Hi, Eric. I'm also in Ohio, and do all my camping in Ohio, Indiana, and Kentucky (and some occasional trips to Isle Royale and Shenandoah NPs.)
I've always been a fan of bivy sacks, and never had any problems using them - until a couple of weeks ago. I was using an ID Salathe (which unzips to the waist and is fully backed by bug netting - a must for ventilation and bug protection around here), and awoke both mornings to find condensation inside my bivy, to the point that the sleeping bag shell had become damp.
I'd never had that problem with the Salathe before. But, as I think about it, I had never used a sleeping bag inside it in these transitional situations, either: mid-80s and very humid during the day, dropping into the low 60's at night. Usually, on a hot, humid night I just slept with the bivy sack and no sleeping bag (think June, July, and August); the cold nights were usually also cool days with low humidity, and the bivy worked perfectly in conjunction with the sleeping bag.
I think it was just a combination of conditions that got me, but it was enough to help me decide that I'm going to stick with tents from now on - the convenience, coupled with weights (think TarpTent) that now rival or surpass those of the high-end bivies (like the Salathe or Unishelter) simply makes tents a better choice for me.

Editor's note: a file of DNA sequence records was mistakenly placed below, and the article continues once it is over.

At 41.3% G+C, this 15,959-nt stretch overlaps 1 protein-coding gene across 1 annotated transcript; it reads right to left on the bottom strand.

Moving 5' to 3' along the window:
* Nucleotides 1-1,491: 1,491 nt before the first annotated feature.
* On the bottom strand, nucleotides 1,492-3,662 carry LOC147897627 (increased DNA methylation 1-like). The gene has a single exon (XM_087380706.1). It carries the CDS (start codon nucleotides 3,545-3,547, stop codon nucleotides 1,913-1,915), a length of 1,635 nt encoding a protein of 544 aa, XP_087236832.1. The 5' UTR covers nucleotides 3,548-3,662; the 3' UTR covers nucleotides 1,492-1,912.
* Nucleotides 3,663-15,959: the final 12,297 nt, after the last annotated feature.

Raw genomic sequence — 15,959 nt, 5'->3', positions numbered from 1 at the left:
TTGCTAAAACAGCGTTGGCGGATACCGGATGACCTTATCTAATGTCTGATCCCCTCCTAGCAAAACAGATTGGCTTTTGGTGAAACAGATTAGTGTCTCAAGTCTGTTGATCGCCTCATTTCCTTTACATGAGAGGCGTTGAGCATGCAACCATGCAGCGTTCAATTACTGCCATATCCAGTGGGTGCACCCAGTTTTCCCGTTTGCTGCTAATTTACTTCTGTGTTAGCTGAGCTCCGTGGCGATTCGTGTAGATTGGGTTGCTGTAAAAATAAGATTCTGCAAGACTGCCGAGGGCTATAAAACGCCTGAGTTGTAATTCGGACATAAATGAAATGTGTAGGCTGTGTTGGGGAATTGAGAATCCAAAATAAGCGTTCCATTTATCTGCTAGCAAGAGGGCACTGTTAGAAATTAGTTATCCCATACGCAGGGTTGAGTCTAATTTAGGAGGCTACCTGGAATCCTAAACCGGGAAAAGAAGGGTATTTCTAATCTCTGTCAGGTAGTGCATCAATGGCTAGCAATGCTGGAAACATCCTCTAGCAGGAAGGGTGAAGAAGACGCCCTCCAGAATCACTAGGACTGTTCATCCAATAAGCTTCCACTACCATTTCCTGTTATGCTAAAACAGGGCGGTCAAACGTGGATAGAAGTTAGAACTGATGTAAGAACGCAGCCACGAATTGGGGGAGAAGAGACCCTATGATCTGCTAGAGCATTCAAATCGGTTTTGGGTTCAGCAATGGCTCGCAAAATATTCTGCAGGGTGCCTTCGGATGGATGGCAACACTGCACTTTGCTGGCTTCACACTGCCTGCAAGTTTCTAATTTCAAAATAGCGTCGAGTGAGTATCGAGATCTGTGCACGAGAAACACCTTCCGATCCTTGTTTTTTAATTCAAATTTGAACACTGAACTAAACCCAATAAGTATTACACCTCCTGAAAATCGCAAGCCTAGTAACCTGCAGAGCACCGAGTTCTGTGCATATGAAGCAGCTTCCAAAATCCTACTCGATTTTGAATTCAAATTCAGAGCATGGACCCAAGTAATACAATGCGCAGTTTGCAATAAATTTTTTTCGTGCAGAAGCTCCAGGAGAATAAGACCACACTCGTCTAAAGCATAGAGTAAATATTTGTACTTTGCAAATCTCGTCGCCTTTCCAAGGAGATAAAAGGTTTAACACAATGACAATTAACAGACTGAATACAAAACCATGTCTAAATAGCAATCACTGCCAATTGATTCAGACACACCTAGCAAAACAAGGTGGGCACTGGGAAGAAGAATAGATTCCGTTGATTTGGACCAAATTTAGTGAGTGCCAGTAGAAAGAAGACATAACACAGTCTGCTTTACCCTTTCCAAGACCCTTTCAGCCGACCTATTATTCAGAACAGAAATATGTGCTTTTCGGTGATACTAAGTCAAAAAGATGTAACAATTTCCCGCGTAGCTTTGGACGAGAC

I've found the MSR Hubba to be a very good tent around here: all mesh body, lots of headroom, easy set-up, and a fly-only pitch that makes it simple to have a lunchtime shelter from the rain. I'm experimenting with a TarpTent Virga 2 (should arrive tomorrow), but I'm a little worried about condensation on a single wall tent. (Never had any such problems with the Hubba or my previous favorite, the Zoid 1.)
Don't forget to include the weight of a tarp with the bivy. I've always found it necessary to carry a tarp to use in bad weather; the problem with bivies in the rain is that you still need to cook, change clothes, and get in and out of the bivy. Without a tarp, it's virtually impossible to keep the inside of the bivy dry.
The Salathe weighs 2 pounds; an 8x10 silnylon tarp (the smallest size I found useful) weighs at least a pound, including stakes. Even if your poncho doubles as your tarp, the 2-pound bivy is the same weight as the TarpTent Virga 2. The tarp and bivy combo, at 3 pounds, is just a few ounces shy of the Hubba's weight.
An excellent, light bivy (one pound) is the REI Minimalist. While it opens to the waist, it doesn't have bug netting, making it somewhat warm to use around here. I coupled it with a Granite Gear White Lightning tarp (another really nice product at a pound and a half) to get a combination that weighed around two and a half pounds - which isn't enough weight savings to make me give up the comfort, convenience and versatility of a tent.
In short, bivies can be made to work around here, but I don't think it's an ideal arrangement for our climate.